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Windows 7 Is Making People Forget About Vista

At one time, Windows Vista looked like a tornado of irreparable harm bearing down on Microsoft. But a new customer satisfaction survey shows that Windows 7 is helping to erase consumers' memories of Vista.

According to the American Customer Satisfaction Index (ACSI)'s Q1 2010 report, released Tuesday, Microsoft's customer satisfaction score rose nine percent in the past year due to the positive reception Windows 7 has enjoyed. Microsoft's overall customer satisfaction score now stands at an all-time high of 76 on the ACSI's 100-point scale.

According to David VanAmburg, managing director of the ACSI, the opposite trend was seen in the wake of Vista's release in 2006. In the ACSI's 2007 report, Microsoft's customer satisfaction score dropped from 73 to 70, marking the first time a company's score was affected so negatively by a product release, VanAmburg said.

"When Microsoft's score tanked [in 2007], that was pretty much a first. But we're now seeing the reverse of that, as Windows 7 has had a reparative effect," VanAmburg said in an interview.

The ACSI's report measures customers' opinions of companies in a variety of industries, including phone service, healthcare, satellite and cable television. In Microsoft's case, the ACSI score doesn't pertain just to Windows, but to its full product portfolio, although Windows is by far Microsoft's dominant product.

Long after Vista's release, Microsoft crowed about it breaking existing Windows sales records, but the reality is that many consumers bought Vista PCs and used downgrade rights to switch over to XP. Many businesses opted to avoid Vista altogether to wait for whatever came next, and even volume licensing customers gave Vista a miss.

"A lot of the issues with Vista were overblown, but from a customer satisfaction standpoint, Vista didn't offer people enough benefits to overcome the stuff that drove them crazy," said Todd Swank, vice president of marketing at system builder Nor-Tech, Burnsville, Minn.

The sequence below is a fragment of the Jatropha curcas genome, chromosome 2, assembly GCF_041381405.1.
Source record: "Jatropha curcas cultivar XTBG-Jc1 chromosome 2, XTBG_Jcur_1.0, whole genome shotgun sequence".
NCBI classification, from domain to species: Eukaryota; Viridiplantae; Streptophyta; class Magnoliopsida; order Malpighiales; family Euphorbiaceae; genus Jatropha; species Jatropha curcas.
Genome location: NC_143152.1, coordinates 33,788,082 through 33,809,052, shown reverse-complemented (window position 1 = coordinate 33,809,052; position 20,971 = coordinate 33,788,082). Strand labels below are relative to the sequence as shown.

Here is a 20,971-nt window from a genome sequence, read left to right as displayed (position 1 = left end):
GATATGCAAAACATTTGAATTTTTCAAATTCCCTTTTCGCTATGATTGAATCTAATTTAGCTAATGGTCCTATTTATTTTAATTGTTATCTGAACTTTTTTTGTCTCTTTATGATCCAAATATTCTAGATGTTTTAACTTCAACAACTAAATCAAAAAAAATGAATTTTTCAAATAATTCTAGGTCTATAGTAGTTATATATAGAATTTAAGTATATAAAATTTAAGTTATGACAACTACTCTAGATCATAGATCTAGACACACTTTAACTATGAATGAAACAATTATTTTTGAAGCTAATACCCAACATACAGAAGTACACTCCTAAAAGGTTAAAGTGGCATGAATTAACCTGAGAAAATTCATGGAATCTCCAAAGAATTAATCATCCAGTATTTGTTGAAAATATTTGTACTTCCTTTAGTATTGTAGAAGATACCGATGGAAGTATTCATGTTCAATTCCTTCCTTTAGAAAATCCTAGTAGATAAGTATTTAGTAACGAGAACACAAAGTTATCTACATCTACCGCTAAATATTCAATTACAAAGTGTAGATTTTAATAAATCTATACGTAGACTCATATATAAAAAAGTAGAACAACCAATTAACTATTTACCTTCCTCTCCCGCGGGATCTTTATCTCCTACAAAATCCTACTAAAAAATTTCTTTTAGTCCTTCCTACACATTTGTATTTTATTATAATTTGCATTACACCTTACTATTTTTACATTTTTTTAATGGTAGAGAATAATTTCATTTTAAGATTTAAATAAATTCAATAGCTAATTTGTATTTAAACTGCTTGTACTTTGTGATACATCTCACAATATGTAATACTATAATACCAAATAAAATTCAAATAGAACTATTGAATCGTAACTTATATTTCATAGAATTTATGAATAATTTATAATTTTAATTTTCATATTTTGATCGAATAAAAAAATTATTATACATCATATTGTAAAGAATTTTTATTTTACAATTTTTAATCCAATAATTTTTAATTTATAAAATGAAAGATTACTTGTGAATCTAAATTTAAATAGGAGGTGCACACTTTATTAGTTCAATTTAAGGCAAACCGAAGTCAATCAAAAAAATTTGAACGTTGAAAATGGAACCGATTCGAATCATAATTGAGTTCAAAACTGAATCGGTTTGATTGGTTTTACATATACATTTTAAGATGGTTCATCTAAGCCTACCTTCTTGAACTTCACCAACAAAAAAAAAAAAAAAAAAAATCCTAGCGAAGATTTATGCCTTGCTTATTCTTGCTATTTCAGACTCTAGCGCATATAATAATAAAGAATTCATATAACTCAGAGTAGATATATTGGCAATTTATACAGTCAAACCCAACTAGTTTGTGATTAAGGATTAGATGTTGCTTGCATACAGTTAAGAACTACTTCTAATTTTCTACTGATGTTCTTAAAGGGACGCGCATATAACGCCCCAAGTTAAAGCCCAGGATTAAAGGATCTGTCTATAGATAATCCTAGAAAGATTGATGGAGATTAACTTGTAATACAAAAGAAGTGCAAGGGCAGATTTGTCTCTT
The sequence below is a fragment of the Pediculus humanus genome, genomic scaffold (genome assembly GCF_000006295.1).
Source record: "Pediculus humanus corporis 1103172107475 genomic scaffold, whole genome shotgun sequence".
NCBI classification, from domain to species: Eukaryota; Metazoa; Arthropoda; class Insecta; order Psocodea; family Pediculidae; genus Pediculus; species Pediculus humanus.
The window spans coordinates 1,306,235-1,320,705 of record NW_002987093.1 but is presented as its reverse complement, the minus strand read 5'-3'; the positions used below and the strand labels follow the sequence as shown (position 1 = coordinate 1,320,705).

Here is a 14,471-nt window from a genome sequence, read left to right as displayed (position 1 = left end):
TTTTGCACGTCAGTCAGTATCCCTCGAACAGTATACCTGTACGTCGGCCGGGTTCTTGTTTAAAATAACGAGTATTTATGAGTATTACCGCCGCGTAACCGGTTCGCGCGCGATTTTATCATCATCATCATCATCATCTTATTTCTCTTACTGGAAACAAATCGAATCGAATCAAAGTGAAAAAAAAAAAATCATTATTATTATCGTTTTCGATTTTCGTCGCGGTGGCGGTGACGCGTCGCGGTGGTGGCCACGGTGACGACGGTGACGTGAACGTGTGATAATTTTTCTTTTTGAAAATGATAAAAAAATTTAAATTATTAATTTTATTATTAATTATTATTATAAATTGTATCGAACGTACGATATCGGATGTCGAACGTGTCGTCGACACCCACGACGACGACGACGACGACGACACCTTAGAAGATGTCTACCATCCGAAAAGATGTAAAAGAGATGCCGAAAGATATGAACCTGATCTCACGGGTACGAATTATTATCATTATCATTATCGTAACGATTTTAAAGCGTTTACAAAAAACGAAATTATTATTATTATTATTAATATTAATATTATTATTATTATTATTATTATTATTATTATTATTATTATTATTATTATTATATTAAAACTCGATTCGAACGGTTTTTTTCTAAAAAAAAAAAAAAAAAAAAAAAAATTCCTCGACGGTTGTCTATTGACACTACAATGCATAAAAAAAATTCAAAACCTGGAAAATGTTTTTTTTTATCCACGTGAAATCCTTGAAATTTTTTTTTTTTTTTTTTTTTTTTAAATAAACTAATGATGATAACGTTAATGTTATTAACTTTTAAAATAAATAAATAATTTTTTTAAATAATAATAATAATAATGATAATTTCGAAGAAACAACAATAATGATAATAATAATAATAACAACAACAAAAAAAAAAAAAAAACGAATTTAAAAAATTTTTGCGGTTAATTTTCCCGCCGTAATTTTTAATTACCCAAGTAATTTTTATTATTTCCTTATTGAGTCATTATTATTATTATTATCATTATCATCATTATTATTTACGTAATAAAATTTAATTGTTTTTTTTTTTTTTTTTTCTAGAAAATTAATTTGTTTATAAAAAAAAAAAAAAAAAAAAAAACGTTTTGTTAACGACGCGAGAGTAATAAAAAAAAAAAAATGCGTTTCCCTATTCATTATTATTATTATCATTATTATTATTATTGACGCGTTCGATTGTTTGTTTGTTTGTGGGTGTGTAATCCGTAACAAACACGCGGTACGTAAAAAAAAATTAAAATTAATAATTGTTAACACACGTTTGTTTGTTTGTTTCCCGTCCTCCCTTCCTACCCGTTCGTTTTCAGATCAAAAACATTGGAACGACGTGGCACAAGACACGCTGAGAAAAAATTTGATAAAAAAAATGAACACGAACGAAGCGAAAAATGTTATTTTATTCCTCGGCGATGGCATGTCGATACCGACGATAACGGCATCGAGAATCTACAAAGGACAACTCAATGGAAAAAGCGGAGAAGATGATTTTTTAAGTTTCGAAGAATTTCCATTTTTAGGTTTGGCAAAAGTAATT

Nonetheless, Swank and other Microsoft solution providers agree with the ACSI's assessment of Windows 7. Larry Piland, president of Datel Systems, a San Diego, Calif.-based solution provider, says customers that skipped Vista are now switching from XP to Windows 7, and they're encountering few problems along the way.

"We are finally seeing those organizations that would not upgrade to Vista migrating over to Windows 7," said Piland. "Microsoft once again has a fairly happy user base, and even Microsoft haters are finding it hard to criticize the product."

Industry pundits that claimed Vista would leave an indelible mark on Microsoft's reputation perhaps didn't consider that in the software business, a company is only as good -- or as bad -- as its latest product release. Unloved software just doesn't provide an ever-present, tangible reminder of one's faulty buying decision.

Even people that still poke fun at Windows ME, probably Microsoft's worst product release prior to Vista, have pretty much forgotten how annoying it was.

"The software world is one where you can recover more quickly than in other industries, perhaps, by releasing better software quickly," VanAmburg said. "Your chances of rebounding and having better overall customer satisfaction is better."

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